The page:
Importance of JHa in oxidative stress

Preparation of JHa (methoprene)

Methoprene is an agonist of JH (Wilson, 2004) and mimics the molecular action of JH in insects in terms of behavior (Campero and Haynes, 1990; Contreras-Garduño et al., 2009, 2011; Wijesekera et al., 2016), development (Wilson, 2004) and reproduction (Schwartz et al., 1985), the three most relevant effects of JH in insects. However, the action of methoprene is stronger, and it is more resistant to degradation than pure JH. Methoprene is considered a pesticide because it is toxic to lobsters (Walker et al., 2005), but in insects it interferes with their life cycle by preventing the larvae from reaching the adult stage, just as JH impedes insect development (US Environmental Protection Agency Office of Pesticide Programs).

Methoprene (CAS-number: 40596-69-8; Sigma-Aldrich, St Louis, MO, USA) (hereafter referred to as JHa) was dissolved in acetone because acetone is the solvent in which methoprene is most soluble (Flatt and Kawecki, 2007). In order to prepare JHa for this experiment, 5 mg of methoprene was dissolved in 1000 µl of acetone (99.5%; Sigma-Aldrich) and 1 µl of that solution was added to 999 µl of acetone, resulting in a final JHa concentration of 5 ng µl−1 (Contreras-Garduño et al., 2009). For the control group, we used the acetone solvent alone. Using a 10 μl micropipette (Eppendorf), we applied 1 μl of the methoprene–acetone mixture (5 ng of JHa per organism) on the top of the thorax near the head (close to the corpora allata, the insect organ where JH is released; Contreras-Garduño et al., 2009).

Oxidative stress

Paraquat causes oxidative stress by increasing the production of oxygen free radicals, leading to subsequent peroxidation of tissues and alteration of antioxidant mechanisms (Abdollahi et al., 2004). In this experiment, 146 males were collected and injected with 2 µl of paraquat (10 mmol l−1). These males were immediately assigned to either the control or experimental group. In the experimental group (n=73 males), 1 µl of the 5 ng µl−1 JHa solution was applied. The same procedure was carried out in the control group (n=73 males), using 1 µl of the acetone, the vehicle for JHa in the experimental preparation. Males were frozen 5 h later at −70°C for oxidative stress analyses because we have previously shown that paraquat increases oxidative stress at this time (Martínez-Lendech et al., 2018).

The thorax and abdomen of each individual were macerated in 500 µl of phosphate-buffered saline (PBS, Sigma-Aldrich) and centrifuged at 13,000 rpm (Prism R, Labnet International, Cary, NC, USA), and the supernatant was collected (Martínez-Lendech et al., 2018). We used kits to quantify the activity of the antioxidants superoxide dismutase (SOD; BioVision, Milpitas, CA, USA), catalase (BioVision) and glutathione peroxidase (BioVision), as well as the level of hydrogen peroxide (BioVision), which is a free-radical generator (Halliwell and Gutteridge, 2000). All analyses were carried out following the manufacturer's instructions.

We used generalized lineal models to analyze the effect of age on DNA damage. To analyze the role of JHa on oxidative stress, we used a robust generalization with a Welch test because we did not find homogeneity of variance and normality (R program v.3.5.2.). Means±s.e.m. are shown. All data are provided in Tables S1 and S2.

RESULTS AND DISCUSSION

DNA damage

We found differences in the amount of the reactive oxygen species (ROS)-induced DNA lesion 8-OxoG among the three age groups (χ2=261.08, d.f.=2, P<0.0001; Fig. 1). Middle-aged males had more DNA damage than young males (middle-aged: 17.16±0.06 nmol l−1, n=7, young: 15.61±0.16 nmol l−1, n=7; P<0.0001), and old males had more DNA damage than middle-aged males (old: 17.71±0.03 nmol l−1, n=7; P<0.0001).

Fig. 1.

DNA damage in males of three different age groups. DNA damage level was measured as the concentration of the 8-hydroxy-2-deoxyguanosine (8-Oxo-G) lesion. Seven pools of five juvenile and middle-aged individuals and eight pools of five old individuals were tested and samples of 30 µg total DNA (RNA-free) were analyzed. Asterisks denote significant differences between groups (P<0.05). We used generalized linear models.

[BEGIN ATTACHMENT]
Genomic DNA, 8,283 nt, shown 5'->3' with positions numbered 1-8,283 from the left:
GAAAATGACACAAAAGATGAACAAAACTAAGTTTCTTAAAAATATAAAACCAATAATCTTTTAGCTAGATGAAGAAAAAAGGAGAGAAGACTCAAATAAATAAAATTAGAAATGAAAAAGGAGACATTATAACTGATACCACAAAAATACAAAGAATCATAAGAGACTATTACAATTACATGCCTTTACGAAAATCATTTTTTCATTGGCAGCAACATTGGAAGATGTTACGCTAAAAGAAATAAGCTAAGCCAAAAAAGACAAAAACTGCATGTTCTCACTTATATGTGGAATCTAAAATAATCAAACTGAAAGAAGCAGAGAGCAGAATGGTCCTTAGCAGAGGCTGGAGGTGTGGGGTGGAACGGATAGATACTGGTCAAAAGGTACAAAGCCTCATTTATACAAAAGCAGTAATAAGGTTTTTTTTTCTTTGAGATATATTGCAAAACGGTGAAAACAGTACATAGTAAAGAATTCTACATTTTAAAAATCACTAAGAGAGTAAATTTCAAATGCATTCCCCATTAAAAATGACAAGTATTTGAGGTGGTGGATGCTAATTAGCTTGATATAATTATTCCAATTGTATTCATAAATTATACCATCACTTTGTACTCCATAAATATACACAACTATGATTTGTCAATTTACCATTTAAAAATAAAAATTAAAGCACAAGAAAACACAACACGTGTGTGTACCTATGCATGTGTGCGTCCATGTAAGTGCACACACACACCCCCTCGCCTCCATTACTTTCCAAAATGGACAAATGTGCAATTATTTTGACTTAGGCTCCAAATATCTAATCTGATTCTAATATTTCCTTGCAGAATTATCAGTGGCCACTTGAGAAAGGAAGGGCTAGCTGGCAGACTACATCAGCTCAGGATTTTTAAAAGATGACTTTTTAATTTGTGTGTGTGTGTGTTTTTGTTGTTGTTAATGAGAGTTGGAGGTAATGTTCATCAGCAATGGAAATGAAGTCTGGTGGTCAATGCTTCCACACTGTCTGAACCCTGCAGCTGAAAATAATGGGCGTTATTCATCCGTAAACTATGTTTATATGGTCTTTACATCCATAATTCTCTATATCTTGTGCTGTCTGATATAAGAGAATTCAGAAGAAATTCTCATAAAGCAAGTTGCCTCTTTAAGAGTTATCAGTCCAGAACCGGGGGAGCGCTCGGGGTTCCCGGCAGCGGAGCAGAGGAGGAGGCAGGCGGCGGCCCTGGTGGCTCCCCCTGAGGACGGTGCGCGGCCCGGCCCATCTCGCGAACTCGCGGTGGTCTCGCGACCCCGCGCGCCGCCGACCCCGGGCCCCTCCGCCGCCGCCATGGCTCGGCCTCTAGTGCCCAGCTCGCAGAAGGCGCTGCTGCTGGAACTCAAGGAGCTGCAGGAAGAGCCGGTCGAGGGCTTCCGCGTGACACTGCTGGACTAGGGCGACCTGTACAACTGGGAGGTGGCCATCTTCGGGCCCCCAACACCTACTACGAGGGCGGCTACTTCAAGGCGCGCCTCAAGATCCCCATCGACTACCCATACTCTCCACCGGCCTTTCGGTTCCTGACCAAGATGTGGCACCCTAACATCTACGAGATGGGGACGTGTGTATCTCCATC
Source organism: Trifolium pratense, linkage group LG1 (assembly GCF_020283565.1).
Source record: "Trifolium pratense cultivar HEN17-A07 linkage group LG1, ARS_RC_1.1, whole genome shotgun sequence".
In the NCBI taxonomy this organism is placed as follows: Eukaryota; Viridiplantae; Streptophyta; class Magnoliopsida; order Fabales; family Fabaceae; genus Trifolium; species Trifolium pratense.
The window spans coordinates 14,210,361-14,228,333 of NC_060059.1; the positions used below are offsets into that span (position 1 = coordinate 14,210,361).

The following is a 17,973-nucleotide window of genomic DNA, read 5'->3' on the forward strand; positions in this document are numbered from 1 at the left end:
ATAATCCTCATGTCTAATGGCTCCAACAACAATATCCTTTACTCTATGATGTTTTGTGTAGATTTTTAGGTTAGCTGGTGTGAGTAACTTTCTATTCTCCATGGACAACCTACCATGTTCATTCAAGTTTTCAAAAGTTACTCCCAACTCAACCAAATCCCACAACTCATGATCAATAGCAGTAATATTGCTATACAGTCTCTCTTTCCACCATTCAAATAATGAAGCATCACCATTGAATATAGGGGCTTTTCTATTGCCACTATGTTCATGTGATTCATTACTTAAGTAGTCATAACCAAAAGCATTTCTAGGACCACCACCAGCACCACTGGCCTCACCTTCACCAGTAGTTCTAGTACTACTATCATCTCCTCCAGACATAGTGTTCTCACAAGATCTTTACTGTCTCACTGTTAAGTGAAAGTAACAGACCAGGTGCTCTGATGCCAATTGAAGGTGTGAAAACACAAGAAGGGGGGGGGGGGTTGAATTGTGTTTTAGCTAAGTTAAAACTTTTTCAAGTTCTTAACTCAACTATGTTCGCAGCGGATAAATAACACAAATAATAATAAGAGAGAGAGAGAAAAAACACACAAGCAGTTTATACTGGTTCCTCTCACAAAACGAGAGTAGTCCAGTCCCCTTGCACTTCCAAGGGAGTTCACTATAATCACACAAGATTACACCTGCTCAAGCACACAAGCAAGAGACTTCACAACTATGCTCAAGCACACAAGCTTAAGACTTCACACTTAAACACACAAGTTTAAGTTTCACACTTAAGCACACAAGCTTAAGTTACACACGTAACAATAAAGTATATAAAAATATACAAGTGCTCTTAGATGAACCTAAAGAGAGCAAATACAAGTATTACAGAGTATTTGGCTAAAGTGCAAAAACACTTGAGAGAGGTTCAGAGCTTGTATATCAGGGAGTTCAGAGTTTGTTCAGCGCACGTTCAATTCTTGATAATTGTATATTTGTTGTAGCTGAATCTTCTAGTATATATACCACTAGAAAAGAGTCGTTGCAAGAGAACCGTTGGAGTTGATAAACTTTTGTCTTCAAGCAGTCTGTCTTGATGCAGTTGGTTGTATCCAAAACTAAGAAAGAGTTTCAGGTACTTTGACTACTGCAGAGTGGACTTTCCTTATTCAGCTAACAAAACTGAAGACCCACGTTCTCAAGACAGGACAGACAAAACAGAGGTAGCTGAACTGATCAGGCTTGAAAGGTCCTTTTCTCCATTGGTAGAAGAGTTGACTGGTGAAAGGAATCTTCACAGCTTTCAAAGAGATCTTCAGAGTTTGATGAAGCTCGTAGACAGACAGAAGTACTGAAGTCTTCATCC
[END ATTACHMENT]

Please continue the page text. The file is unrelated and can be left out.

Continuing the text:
Fig. 1.

DNA damage in males of three different age groups. DNA damage level was measured as the concentration of the 8-hydroxy-2-deoxyguanosine (8-Oxo-G) lesion. Seven pools of five juvenile and middle-aged individuals and eight pools of five old individuals were tested and samples of 30 µg total DNA (RNA-free) were analyzed. Asterisks denote significant differences between groups (P<0.05). We used generalized linear models.

As organisms age, body performance deteriorates as a result of the accumulation of ROS-promoted damage in proteins, lipids and DNA (Kirkwood, 2005; Selman et al., 2012). Hence, our results could be explained by age-related deterioration (Finkel and Holbrook, 2000). Damage to DNA is perhaps the most serious of these consequences, as it promotes mutagenesis and imposes irreversible consequences on the DNA sequence (Garinis et al., 2008). Guanine is the most frequently oxidized DNA nucleobase (Bjelland and Seeberg, 2003), giving rise to the highly mutagenic analog 8-Oxo-G (Garinis et al., 2008). We speculate that a potential phenomenon through which males undergo deterioration is territoriality. Territorial aggression has been shown to increase oxidative stress and damage (Guindre-Parker et al., 2013; Sharick et al., 2015), including the elevation of 8-Oxo-G (Margotta et al., 2018). Male odonates spend much of their time fighting for access to females (Córdoba-Aguilar, 1995; De-Marco and Cardoso-Peixoto, 2004; Serrano-Meneses et al., 2007) and in H. americana it is more likely that middle-aged males defend their territory better than do young males (Contreras-Garduño et al., 2008) and such behavior could explain the increased DNA damage in middle-aged males. In old males, although they are less likely to be involved in fights than middle-aged males (Contreras-Garduño et al., 2008), their DNA damage could be due to their earlier territorial behavior. Accumulation of 8-Oxo-G is the possible cost that males have to pay for survival, because males that are more likely to survive are territorial rather than non-territorial (Contreras-Garduño et al., 2006, 2007). Therefore, a possible relationship between territorial behavior and 8-Oxo-G should be studied; for example, by comparing territorial and non-territorial males and/or manipulating the territorial time devoted to fighting (Margotta et al., 2018) as well by measurement of JH to find out how the titer of this hormone correlates not only with territoriality (Contreras-Garduño et al., 2009) but also with oxidative stress.